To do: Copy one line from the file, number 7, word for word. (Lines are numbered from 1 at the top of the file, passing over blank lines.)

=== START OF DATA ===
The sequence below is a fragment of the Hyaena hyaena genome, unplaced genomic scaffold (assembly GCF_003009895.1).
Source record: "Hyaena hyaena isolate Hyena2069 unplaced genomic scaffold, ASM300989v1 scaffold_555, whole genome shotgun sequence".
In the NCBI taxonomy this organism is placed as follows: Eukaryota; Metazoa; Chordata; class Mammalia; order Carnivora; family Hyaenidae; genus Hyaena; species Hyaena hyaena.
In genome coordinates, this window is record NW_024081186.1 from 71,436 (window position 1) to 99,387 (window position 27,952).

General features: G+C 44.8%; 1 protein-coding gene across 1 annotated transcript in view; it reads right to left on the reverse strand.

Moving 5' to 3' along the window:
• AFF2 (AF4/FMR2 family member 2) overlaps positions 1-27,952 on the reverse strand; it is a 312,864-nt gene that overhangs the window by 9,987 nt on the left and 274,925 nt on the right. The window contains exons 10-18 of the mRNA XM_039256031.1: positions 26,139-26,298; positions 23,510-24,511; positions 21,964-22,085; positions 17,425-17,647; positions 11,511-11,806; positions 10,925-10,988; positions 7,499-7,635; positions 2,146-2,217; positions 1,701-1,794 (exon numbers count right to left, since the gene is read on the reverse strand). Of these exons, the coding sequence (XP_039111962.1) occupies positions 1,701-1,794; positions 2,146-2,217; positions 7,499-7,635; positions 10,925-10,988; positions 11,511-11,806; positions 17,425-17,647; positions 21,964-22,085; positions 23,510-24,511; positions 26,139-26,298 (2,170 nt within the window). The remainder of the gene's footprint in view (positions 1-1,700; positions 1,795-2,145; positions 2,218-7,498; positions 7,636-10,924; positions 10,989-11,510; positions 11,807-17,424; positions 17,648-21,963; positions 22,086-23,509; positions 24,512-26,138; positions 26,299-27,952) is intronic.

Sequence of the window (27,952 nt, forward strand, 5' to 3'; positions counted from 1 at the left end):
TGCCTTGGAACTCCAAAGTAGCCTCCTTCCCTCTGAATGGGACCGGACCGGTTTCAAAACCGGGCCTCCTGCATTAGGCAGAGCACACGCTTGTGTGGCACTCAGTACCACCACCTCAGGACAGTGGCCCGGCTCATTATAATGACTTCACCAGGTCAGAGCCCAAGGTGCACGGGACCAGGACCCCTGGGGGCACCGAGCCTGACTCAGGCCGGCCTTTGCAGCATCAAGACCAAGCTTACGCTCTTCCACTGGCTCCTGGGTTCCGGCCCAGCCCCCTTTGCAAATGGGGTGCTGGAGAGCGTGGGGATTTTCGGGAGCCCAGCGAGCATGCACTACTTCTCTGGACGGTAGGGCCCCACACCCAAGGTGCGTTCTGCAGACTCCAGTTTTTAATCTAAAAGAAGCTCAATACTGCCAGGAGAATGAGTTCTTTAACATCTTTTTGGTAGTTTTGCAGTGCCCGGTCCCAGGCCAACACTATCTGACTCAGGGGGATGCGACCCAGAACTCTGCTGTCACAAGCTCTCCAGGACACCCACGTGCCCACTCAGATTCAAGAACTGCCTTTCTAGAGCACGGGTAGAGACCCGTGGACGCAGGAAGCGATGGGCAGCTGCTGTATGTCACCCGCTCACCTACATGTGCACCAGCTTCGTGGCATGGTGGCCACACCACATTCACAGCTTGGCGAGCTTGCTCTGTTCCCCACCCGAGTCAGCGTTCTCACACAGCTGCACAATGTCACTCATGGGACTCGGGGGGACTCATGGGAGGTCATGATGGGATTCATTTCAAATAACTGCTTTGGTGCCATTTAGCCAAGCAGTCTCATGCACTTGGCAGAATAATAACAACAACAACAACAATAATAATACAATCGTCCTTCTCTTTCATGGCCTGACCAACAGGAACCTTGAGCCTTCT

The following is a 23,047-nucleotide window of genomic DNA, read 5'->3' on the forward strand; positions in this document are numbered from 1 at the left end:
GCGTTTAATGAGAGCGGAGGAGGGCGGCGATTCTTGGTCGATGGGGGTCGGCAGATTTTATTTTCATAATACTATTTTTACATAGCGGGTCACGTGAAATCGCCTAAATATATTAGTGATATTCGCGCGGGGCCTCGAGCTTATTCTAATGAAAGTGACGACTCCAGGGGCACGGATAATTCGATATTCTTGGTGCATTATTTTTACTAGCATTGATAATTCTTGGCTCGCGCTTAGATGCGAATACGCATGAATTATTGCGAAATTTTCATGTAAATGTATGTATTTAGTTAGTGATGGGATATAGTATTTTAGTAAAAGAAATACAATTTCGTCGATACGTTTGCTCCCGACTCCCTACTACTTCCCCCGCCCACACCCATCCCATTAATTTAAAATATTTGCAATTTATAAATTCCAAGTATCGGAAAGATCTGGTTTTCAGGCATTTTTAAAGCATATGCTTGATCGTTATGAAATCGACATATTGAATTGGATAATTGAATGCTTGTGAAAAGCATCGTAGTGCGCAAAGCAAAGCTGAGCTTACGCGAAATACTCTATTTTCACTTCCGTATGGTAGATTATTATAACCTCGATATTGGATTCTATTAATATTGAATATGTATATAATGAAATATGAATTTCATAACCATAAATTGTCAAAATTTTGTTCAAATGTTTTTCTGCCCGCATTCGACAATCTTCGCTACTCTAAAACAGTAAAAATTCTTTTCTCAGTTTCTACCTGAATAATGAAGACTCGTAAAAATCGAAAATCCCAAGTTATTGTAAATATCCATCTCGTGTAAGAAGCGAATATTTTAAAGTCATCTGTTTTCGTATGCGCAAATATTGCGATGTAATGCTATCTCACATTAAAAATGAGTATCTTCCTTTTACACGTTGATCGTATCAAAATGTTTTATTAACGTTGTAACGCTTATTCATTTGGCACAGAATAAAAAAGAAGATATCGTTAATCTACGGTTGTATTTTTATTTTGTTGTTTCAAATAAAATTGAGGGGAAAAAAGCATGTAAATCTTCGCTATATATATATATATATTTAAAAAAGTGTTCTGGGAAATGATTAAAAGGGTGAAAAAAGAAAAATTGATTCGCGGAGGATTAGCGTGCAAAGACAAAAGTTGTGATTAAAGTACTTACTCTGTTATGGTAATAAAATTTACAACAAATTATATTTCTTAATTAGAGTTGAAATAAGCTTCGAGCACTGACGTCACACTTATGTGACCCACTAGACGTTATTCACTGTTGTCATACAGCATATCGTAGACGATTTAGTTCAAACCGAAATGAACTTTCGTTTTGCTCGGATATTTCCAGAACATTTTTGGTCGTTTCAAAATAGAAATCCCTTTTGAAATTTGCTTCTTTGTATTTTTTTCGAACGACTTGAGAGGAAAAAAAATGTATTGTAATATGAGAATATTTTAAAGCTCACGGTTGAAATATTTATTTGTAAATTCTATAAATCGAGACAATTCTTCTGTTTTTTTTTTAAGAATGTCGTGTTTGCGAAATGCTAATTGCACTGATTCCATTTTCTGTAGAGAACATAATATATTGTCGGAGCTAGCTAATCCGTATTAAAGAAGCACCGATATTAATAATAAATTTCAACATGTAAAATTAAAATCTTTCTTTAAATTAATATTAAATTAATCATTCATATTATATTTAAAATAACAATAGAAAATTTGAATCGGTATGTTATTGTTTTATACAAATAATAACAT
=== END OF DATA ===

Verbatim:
• AFF2 (AF4/FMR2 family member 2) overlaps positions 1-27,952 on the reverse strand; it is a 312,864-nt gene that overhangs the window by 9,987 nt on the left and 274,925 nt on the right. The window contains exons 10-18 of the mRNA XM_039256031.1: positions 26,139-26,298; positions 23,510-24,511; positions 21,964-22,085; positions 17,425-17,647; positions 11,511-11,806; positions 10,925-10,988; positions 7,499-7,635; positions 2,146-2,217; positions 1,701-1,794 (exon numbers count right to left, since the gene is read on the reverse strand). Of these exons, the coding sequence (XP_039111962.1) occupies positions 1,701-1,794; positions 2,146-2,217; positions 7,499-7,635; positions 10,925-10,988; positions 11,511-11,806; positions 17,425-17,647; positions 21,964-22,085; positions 23,510-24,511; positions 26,139-26,298 (2,170 nt within the window). The remainder of the gene's footprint in view (positions 1-1,700; positions 1,795-2,145; positions 2,218-7,498; positions 7,636-10,924; positions 10,989-11,510; positions 11,807-17,424; positions 17,648-21,963; positions 22,086-23,509; positions 24,512-26,138; positions 26,299-27,952) is intronic.